In a study that compared initial treatment strategies for low-risk prostate cancer among men 65 years old, active surveillance showed higher measures on quality of life compared to an initial treatment such as radical prostatectomy, although the optimal strategy was highly dependent on individual patient preferences for surveillance or treatment, according to a study in the December 1 issue of JAMA.
In 2009, 192,000 men were diagnosed as having prostate cancer in the United States. Of these men, 70 percent will have been classified as having low-risk, clinically localized disease, and more than 90 percent will have undergone initial treatment, although up to 60 percent of men diagnosed as having prostate cancer may not require therapy. "Initial treatment choices include surgical resection [removal] or radiation therapy. The majority of men experience at least 1 adverse effect of treatment," according to background information in the article. Active surveillance is a strategy of close monitoring for carefully selected patients with low-risk prostate cancer, with the intent being to avert treatment unless disease progression occurs or a patient chooses treatment.
Julia H. Hayes, M.D., of the Dana-Farber Cancer Institute, Harvard Medical School, Boston, and colleagues examined the quality-of-life benefits and risks of active surveillance compared with initial treatment for men with low-risk, clinically localized prostate cancer. In the study, which used a simulation model, men were treated at diagnosis with brachytherapy (internal radiation therapy), intensity-modulated radiation therapy (IMRT), or radical prostatectomy or followed up by active surveillance (a strategy of close monitoring of newly diagnosed patients with certain prostate-specific antigen measurements, digital rectal examinations, and biopsies, with treatment at disease progression or patient choice). Probabilities were derived from previous studies and literature review.
The researchers found that in men 65 years old, active surveillance, with IMRT for progression, was the most effective strategy (defined as the strategy associated with the highest quality-adjusted life expectancy [QALE], producing 11.07 quality-adjusted life-years [QALYs; a higher QALY reflects a year of life in a preferred health state]). "Brachytherapy and IMRT were less effective at 10.57 and 10.51 QALYs, respectively. Radical prostatectomy was the least effective treatment, yielding 10.23 QALYs. The difference between the most and least effective initial treatment was 0.34 QALYs, or 4.1 months of QALE. In contrast, active surveillance provided 6.0 additional months of QALE compared with brachytherapy, the most effective initial treatment," the authors write.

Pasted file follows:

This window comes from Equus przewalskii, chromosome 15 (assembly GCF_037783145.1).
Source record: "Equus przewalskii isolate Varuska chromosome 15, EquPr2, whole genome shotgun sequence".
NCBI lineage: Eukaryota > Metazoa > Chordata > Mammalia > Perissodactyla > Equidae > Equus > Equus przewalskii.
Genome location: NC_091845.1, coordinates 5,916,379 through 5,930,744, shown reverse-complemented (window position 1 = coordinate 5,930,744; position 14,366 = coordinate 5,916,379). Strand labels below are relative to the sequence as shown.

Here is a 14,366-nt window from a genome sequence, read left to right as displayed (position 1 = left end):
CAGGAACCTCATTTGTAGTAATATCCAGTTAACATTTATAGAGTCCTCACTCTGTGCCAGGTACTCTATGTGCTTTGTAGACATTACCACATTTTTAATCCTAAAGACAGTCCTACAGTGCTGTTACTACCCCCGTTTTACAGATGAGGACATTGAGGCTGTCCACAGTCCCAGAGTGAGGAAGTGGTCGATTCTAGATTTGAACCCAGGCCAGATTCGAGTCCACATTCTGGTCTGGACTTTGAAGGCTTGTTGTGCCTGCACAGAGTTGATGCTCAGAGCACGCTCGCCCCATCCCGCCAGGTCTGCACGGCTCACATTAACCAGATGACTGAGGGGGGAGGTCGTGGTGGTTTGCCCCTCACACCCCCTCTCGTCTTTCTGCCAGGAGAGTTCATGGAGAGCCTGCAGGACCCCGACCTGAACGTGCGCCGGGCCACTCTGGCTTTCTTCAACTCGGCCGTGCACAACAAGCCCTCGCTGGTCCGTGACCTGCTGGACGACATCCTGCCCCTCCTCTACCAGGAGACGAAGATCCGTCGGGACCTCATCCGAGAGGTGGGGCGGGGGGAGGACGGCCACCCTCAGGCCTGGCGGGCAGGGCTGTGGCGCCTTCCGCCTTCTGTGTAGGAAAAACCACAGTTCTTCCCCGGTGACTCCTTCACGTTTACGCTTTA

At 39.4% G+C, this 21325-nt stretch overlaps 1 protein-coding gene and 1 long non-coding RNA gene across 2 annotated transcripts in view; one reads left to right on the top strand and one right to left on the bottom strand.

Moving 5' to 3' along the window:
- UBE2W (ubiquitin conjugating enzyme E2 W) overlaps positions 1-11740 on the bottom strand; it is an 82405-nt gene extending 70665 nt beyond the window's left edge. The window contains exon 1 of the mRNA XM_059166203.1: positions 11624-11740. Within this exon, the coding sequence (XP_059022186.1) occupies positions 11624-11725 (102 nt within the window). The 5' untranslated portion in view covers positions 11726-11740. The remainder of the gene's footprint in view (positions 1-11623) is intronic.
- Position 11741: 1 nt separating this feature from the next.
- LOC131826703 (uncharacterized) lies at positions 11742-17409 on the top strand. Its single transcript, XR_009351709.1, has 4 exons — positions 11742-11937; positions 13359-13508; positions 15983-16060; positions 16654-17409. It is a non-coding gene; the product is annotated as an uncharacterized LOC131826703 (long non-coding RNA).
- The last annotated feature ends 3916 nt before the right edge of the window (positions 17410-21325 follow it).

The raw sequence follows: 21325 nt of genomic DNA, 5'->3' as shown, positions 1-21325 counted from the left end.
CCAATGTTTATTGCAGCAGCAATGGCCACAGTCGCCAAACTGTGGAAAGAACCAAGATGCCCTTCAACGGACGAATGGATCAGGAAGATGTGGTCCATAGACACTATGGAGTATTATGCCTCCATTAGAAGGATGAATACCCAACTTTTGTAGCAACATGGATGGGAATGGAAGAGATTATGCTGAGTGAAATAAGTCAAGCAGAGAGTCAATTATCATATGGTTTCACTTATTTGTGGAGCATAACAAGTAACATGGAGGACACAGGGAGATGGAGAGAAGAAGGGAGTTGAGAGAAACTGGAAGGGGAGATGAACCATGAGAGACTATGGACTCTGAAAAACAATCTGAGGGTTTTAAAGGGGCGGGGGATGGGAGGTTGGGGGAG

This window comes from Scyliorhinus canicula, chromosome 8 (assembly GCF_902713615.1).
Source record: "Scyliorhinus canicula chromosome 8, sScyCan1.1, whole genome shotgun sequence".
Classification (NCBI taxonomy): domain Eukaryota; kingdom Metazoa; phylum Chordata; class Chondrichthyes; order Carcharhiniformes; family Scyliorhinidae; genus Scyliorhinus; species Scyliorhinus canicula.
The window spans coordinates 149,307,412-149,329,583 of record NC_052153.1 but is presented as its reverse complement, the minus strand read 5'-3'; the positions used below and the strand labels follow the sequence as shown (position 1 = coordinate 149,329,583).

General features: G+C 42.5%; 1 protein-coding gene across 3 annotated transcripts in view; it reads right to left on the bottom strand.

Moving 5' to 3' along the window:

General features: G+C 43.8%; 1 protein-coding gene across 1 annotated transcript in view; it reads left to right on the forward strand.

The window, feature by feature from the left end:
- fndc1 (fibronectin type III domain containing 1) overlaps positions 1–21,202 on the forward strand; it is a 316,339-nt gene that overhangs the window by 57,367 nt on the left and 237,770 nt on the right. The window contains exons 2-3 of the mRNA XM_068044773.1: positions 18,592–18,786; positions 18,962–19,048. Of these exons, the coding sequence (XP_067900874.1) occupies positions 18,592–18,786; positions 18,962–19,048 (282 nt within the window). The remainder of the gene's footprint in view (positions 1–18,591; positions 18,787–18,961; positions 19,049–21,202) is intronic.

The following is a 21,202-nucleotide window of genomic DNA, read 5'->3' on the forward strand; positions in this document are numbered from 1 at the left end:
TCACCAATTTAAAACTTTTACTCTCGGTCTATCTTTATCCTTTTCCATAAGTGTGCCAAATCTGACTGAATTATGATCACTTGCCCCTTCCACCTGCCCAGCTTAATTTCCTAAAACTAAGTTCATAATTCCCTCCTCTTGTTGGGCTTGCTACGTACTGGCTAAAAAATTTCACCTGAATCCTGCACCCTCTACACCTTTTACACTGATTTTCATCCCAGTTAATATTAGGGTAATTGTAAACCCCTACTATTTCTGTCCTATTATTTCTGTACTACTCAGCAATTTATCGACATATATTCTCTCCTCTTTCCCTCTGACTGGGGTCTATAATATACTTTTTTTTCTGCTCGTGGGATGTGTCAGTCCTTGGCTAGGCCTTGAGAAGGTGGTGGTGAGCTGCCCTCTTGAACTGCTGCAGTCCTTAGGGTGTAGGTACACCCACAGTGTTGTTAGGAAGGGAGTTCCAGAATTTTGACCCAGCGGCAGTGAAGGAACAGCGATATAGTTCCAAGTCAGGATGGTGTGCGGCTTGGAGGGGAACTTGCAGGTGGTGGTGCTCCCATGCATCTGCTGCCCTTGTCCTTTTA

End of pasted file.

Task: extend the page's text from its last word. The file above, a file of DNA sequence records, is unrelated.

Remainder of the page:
The researchers also conducted an analysis to identify how much greater the risk of prostate cancer-specific death would have to be under active surveillance compared with initial treatment for the 2 approaches to be associated with equal QALE. "For QALE to be equal, 15 percent of men undergoing active surveillance would have to die of prostate cancer as opposed to 9 percent who received initial treatment, a lifetime relative risk of death of 0.6 for initial treatment vs. surveillance."
The authors note that the QALE gains and the optimal strategy were highly dependent on individual preferences for living under active surveillance and for having been treated.
"The quality-of-life advantage associated with active surveillance is robust in this model of treatment alternatives for men with clinically localized, low-risk prostate cancer. This benefit reflects the deferred and substantially lower incidence of adverse effects of treatment experienced by men under active surveillance. Active surveillance is associated with significant improvements in QALE even in analyses in which the probability of dying of prostate cancer or of developing progressive disease during active surveillance is increased. However, the finding that the optimal strategy is sensitive to utility weights [weight assigned to an individual's preference for a particular health state] is evidence that the decision whether to pursue active surveillance must be individualized. Models that incorporate individual patient utilities should be developed to assist patients and their caregivers to estimate the risks and potential benefits of active surveillance before making this decision," the authors conclude.
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More information: JAMA. 2010;304:2373-2380.